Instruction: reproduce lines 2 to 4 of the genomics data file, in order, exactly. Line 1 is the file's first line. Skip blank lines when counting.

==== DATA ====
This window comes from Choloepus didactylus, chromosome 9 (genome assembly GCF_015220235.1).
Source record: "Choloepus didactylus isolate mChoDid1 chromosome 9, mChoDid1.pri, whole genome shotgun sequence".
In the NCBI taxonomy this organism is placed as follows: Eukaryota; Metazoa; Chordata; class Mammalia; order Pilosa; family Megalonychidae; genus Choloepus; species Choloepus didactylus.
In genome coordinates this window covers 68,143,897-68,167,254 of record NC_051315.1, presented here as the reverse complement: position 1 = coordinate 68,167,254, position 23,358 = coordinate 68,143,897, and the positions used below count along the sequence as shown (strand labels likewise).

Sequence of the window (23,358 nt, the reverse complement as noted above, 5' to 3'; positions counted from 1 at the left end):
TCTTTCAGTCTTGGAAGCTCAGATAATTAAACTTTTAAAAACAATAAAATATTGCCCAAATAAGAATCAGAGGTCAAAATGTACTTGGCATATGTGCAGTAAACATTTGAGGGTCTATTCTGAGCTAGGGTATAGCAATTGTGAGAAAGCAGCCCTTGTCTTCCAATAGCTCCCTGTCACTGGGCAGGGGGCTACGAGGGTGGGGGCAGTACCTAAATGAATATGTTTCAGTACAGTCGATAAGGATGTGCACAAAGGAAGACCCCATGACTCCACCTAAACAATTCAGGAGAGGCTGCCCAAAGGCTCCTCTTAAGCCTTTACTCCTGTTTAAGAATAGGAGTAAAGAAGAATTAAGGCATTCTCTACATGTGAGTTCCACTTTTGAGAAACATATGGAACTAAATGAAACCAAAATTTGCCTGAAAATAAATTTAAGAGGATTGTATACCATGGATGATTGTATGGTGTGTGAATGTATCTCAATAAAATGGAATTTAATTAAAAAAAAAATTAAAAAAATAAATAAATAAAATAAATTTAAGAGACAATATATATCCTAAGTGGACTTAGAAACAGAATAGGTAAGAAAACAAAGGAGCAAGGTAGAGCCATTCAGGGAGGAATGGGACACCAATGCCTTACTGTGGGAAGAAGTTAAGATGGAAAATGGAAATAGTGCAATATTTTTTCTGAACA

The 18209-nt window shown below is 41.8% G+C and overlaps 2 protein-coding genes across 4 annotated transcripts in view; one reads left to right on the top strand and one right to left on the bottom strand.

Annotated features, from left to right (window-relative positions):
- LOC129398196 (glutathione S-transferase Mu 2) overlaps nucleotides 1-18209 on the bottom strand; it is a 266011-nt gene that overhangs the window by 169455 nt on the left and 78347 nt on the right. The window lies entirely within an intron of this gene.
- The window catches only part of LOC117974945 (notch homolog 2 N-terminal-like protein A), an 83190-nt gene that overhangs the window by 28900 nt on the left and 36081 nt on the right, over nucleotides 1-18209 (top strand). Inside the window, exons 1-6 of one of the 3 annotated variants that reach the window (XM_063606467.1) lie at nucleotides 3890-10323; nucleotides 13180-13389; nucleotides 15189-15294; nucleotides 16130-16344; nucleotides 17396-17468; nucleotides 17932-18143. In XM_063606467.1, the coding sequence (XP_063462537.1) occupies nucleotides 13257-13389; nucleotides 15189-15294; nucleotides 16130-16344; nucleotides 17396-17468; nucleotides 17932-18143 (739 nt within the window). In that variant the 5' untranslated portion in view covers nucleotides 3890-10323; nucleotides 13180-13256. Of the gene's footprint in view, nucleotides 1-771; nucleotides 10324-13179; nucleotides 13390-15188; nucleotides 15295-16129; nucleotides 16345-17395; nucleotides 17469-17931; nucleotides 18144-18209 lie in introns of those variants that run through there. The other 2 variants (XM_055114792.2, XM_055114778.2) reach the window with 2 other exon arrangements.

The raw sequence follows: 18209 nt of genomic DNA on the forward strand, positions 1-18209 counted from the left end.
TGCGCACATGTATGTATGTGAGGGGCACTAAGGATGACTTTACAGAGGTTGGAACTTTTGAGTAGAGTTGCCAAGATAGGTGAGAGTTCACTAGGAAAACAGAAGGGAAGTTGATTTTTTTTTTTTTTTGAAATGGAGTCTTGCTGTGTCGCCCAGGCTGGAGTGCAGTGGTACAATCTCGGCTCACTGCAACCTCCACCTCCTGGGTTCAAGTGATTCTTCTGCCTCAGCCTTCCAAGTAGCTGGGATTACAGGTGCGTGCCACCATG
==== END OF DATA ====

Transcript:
Source record: "Choloepus didactylus isolate mChoDid1 chromosome 9, mChoDid1.pri, whole genome shotgun sequence".
In the NCBI taxonomy this organism is placed as follows: Eukaryota; Metazoa; Chordata; class Mammalia; order Pilosa; family Megalonychidae; genus Choloepus; species Choloepus didactylus.
In genome coordinates this window covers 68,143,897-68,167,254 of record NC_051315.1, presented here as the reverse complement: position 1 = coordinate 68,167,254, position 23,358 = coordinate 68,143,897, and the positions used below count along the sequence as shown (strand labels likewise).